The best I can say about Noah Baumbach‘s The Meyerowitz Stories (New and Selected) (Netflix, 5.21), a dramedy about a Jewish family with the usual anxieties and uncertainties, is that it’s mildly engaging. It gets you here and there. It mildly diverts.
Especially when things get testy or cryptic or flat-out enraged (i.e., 40ish brothers Ben Stiller and Adam Sandler trying to beat each other up, paterfamilias Dustin Hoffman ranting at a fellow diner in a restaurant who’s been putting his stuff on Hoffman’s table). Plus Stiller has a striking emotional breakdown scene, the likes of which he’s never before done.
But this mostly Manhattan-based ensemble film (with detours to Rhinebeck and Pittsfield) just isn’t all that riveting. It just doesn’t feel tightly wound or hungry to get over. It’s “good” but unexceptional. I didn’t dislike it, but feels very Netflix-y.
Where does Meyerowitz sit on the Baumbach scale? Way, way below the brilliantly anti-social Greenberg (’10), my all-time favorite Baumbach, and which delivered Stiller’s best performance of his career, hands down. And it has none of the pizazz of Noah’s two Greta Gerwig collaborations, Frances Ha (’12) and Mistress America (’15). I don’t know where it belongs, but tonally it’s kind of similar, I guess, to The Squid and the Whale (’05) and While We’re Young (’14).
During filming The Meyerowitz Stories was called Yen Din Ka Kissa, which is Hindi for something or other. “Where the day takes you”? Something like that. Pow, right in da kissa!
The story is basically is about three Meyerowitz kids — Sandler’s Danny, Stiller’s Matt-from-the-coast, and Elizabeth Marvel‘s Jean — coping with their troubled histories with their father, Dustin Hoffman‘s Harold Meyerowitz, a somewhat curmudgeonly sculptor who wasn’t that great of a dad, etc. There’s also the small issue of Harold’s possibly impending death, due to a head injury that happened while walking his dog.
The output of legendary nouvelle vague director Jean-Luc Godard was the epitome of cool between 1960 and ’67, during which time he made Breathless, Le Petit Soldat, Vivre sa vie, Les Carabiniers, Contempt, Band of Outsiders, Masculin Feminin, La Chinoise and the legendary Weekend. But then came Godard’s militant Marxist period (’68 to late ’70s), during which he denounced his heyday flicks as bourgeois trash and devoted himself to revolutionary cinema. But when the familiar references to Hollywood genres and conventions began to fade from his films and as Godard became more focused on Maoist dogma and such, people stopped giving a shit.
So is Michael Hazanavicius‘ Redoubtable, a new Godard biopic, about the sexy cool period or the hardhead Marxist period? You have to ask? Of course it’s about the latter, and boy, does it embrace Godard’s bitter sniping and pissed-off, ultra-didactic radicalism! It really bores into that, and so the movie becomes as much of a drag to 2017 audiences as Godard himself became a drag to his once-loyal fans starting in ’68.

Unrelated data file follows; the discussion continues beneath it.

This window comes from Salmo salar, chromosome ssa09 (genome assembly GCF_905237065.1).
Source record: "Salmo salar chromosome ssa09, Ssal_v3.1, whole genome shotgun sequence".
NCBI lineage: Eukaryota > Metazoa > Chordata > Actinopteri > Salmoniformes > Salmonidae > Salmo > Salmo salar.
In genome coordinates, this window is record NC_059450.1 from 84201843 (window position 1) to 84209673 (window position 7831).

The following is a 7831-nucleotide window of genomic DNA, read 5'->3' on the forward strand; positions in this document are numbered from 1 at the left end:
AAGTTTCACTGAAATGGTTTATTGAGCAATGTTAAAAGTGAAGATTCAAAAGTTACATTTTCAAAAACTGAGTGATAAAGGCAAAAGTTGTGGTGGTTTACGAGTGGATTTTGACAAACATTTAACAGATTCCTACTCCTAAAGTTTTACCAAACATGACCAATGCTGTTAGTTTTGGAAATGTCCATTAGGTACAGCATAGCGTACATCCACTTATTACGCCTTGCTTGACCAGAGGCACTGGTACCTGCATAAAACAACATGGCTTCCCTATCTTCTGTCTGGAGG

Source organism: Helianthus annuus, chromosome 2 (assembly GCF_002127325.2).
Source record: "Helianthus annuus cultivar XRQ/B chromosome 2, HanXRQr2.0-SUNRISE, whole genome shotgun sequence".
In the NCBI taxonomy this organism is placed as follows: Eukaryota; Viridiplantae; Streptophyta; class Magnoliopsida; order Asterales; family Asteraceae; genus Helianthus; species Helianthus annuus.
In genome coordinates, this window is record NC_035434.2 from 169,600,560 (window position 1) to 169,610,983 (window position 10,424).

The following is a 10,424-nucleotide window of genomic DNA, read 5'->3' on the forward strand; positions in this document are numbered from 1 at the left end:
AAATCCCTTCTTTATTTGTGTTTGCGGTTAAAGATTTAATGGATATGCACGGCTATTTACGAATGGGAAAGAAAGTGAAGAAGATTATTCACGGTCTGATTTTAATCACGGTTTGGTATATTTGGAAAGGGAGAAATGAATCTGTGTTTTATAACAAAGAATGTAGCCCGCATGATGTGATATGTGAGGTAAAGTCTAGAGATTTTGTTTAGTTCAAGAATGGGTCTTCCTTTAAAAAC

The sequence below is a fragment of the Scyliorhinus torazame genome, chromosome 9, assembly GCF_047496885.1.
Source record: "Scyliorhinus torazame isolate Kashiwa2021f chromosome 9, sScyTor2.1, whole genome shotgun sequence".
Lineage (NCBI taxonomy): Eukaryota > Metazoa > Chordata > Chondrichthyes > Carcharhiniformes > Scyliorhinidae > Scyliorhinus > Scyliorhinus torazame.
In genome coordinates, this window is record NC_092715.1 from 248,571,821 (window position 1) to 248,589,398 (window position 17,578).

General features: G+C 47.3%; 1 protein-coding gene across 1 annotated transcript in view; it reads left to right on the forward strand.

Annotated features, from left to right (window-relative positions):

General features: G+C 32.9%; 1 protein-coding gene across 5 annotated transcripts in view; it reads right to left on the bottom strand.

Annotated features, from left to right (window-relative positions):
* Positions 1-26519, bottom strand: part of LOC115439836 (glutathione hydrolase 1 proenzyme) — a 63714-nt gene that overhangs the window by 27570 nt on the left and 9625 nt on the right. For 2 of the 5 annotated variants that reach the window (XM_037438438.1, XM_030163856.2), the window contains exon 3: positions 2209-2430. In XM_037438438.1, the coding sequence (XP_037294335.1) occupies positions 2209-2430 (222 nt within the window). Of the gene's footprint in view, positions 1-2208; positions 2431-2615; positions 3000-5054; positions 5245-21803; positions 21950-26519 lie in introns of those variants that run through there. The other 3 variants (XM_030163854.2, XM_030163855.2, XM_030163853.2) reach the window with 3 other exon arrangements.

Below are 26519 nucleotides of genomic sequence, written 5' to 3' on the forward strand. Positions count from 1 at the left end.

I just watched this Hazanavicius film earlier this evening so I should know. Redoubtable isn’t oppressively awful but it does make you feel profoundly irked at Godard (Louis Garrel) and his hammerhead bickering and general aversion to anything remotely soothing or pleasurable.
In the lead-up to the Cannes Film Festival debut of Redoubtable, the idea began to sink in that it’s about a mid ’60s love affair between director Godard and actress-author Anne Wiazemsky (Stacy Martin). Well, it is that to some extent, but mostly it’s about how Godard’s frowning, screwed-down, butt-plugged revolutionary mentality began to decrease or suffocate whatever regard he might’ve once had for even a semblance of joie de vivre, and thereby destroyed his relationship with Wiazemsky.
Now this is a choice spot from which to capture the hustle and bustle of the Cannes Film Festival. This was taken roughly an hour ago (12:45 pm) on the outer balcony on an 8th floor suite at 7 La Croisette, rented by Loveless producer Alexander Rodnyansky for interviews and whatever else. I was there to interview Alexander, who knows the international movie realm as well as anyone and possibly better than most, along with Loveless director-writer Andrey Zvagintsev. I have the audio uploaded and all, but I’ll run the piece later tonight or tomorrow morning.
This morning I chose to get some extra column-writing done instead of catching the 8:30 am screening, which was Robin Campillo‘s BPM — Beats Per Minute (aka 120 Battlements Par Minute). Naturally, it’s being called a likely Palme d’Or winner. I’ll be catching it at the 3 pm screening, but missing the 8:30 am screening continues Hollywood Elsewhere’s remarkable tradition of often (not always but with some regularity) missing the initial showings of hot Cannes films. Very few have this basic instinct.
Jordan Ruimy update: “Don’t raise your expectations too high for 120 BPM. It has some powerful moments, but some parts really drag. And some of the story felt very familiar. Still worth watching.”
6 pm update: Caught 3 pm screening of 120 BPM. It’s good but turn down your Palme d’Or predictions. It’s a fine, dug-in, impassioned tale but strategy, tactics and pushy rhetoric only travel so far. French Shortbus meets Longtime Companion meets aggressive political protest.